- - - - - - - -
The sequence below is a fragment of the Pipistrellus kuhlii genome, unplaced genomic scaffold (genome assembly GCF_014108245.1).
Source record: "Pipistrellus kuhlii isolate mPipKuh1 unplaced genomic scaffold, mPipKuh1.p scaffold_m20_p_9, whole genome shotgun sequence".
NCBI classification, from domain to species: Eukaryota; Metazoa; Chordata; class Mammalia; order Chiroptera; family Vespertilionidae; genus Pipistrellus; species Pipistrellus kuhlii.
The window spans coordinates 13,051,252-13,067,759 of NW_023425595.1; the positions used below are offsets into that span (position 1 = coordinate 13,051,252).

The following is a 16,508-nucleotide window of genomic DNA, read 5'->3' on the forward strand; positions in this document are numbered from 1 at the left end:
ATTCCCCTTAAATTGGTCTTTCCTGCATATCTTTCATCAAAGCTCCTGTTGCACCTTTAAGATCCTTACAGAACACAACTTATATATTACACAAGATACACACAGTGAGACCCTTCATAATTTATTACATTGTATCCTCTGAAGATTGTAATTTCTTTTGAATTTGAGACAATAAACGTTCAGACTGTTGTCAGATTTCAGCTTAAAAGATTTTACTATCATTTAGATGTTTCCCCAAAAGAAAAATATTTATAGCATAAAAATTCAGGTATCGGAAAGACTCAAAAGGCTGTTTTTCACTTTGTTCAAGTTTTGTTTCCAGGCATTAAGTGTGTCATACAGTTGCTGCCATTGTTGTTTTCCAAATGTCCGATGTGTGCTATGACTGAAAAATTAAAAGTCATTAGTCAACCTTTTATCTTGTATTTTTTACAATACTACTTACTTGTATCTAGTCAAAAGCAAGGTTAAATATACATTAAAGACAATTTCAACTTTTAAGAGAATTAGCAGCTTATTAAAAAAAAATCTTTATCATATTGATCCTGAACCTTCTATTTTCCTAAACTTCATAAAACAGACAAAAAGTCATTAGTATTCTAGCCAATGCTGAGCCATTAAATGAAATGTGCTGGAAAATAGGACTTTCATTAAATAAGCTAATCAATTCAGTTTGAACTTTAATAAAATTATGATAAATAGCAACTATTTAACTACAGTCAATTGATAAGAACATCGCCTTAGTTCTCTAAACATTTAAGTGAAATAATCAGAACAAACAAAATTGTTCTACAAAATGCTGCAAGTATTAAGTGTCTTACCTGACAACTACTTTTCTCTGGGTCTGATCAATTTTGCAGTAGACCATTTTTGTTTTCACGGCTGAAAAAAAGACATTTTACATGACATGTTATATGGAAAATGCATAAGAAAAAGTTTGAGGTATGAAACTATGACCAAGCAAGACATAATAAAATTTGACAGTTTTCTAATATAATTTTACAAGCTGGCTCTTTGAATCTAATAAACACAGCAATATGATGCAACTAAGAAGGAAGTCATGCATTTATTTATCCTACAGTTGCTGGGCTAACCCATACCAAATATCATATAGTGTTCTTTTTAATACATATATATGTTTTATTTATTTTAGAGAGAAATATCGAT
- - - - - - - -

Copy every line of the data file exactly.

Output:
The sequence below is a fragment of the Pipistrellus kuhlii genome, unplaced genomic scaffold (genome assembly GCF_014108245.1).
Source record: "Pipistrellus kuhlii isolate mPipKuh1 unplaced genomic scaffold, mPipKuh1.p scaffold_m20_p_9, whole genome shotgun sequence".
NCBI classification, from domain to species: Eukaryota; Metazoa; Chordata; class Mammalia; order Chiroptera; family Vespertilionidae; genus Pipistrellus; species Pipistrellus kuhlii.
The window spans coordinates 13,051,252-13,067,759 of NW_023425595.1; the positions used below are offsets into that span (position 1 = coordinate 13,051,252).

The following is a 16,508-nucleotide window of genomic DNA, read 5'->3' on the forward strand; positions in this document are numbered from 1 at the left end:
ATTCCCCTTAAATTGGTCTTTCCTGCATATCTTTCATCAAAGCTCCTGTTGCACCTTTAAGATCCTTACAGAACACAACTTATATATTACACAAGATACACACAGTGAGACCCTTCATAATTTATTACATTGTATCCTCTGAAGATTGTAATTTCTTTTGAATTTGAGACAATAAACGTTCAGACTGTTGTCAGATTTCAGCTTAAAAGATTTTACTATCATTTAGATGTTTCCCCAAAAGAAAAATATTTATAGCATAAAAATTCAGGTATCGGAAAGACTCAAAAGGCTGTTTTTCACTTTGTTCAAGTTTTGTTTCCAGGCATTAAGTGTGTCATACAGTTGCTGCCATTGTTGTTTTCCAAATGTCCGATGTGTGCTATGACTGAAAAATTAAAAGTCATTAGTCAACCTTTTATCTTGTATTTTTTACAATACTACTTACTTGTATCTAGTCAAAAGCAAGGTTAAATATACATTAAAGACAATTTCAACTTTTAAGAGAATTAGCAGCTTATTAAAAAAAAATCTTTATCATATTGATCCTGAACCTTCTATTTTCCTAAACTTCATAAAACAGACAAAAAGTCATTAGTATTCTAGCCAATGCTGAGCCATTAAATGAAATGTGCTGGAAAATAGGACTTTCATTAAATAAGCTAATCAATTCAGTTTGAACTTTAATAAAATTATGATAAATAGCAACTATTTAACTACAGTCAATTGATAAGAACATCGCCTTAGTTCTCTAAACATTTAAGTGAAATAATCAGAACAAACAAAATTGTTCTACAAAATGCTGCAAGTATTAAGTGTCTTACCTGACAACTACTTTTCTCTGGGTCTGATCAATTTTGCAGTAGACCATTTTTGTTTTCACGGCTGAAAAAAAGACATTTTACATGACATGTTATATGGAAAATGCATAAGAAAAAGTTTGAGGTATGAAACTATGACCAAGCAAGACATAATAAAATTTGACAGTTTTCTAATATAATTTTACAAGCTGGCTCTTTGAATCTAATAAACACAGCAATATGATGCAACTAAGAAGGAAGTCATGCATTTATTTATCCTACAGTTGCTGGGCTAACCCATACCAAATATCATATAGTGTTCTTTTTAATACATATATATGTTTTATTTATTTTAGAGAGAAATATCGAT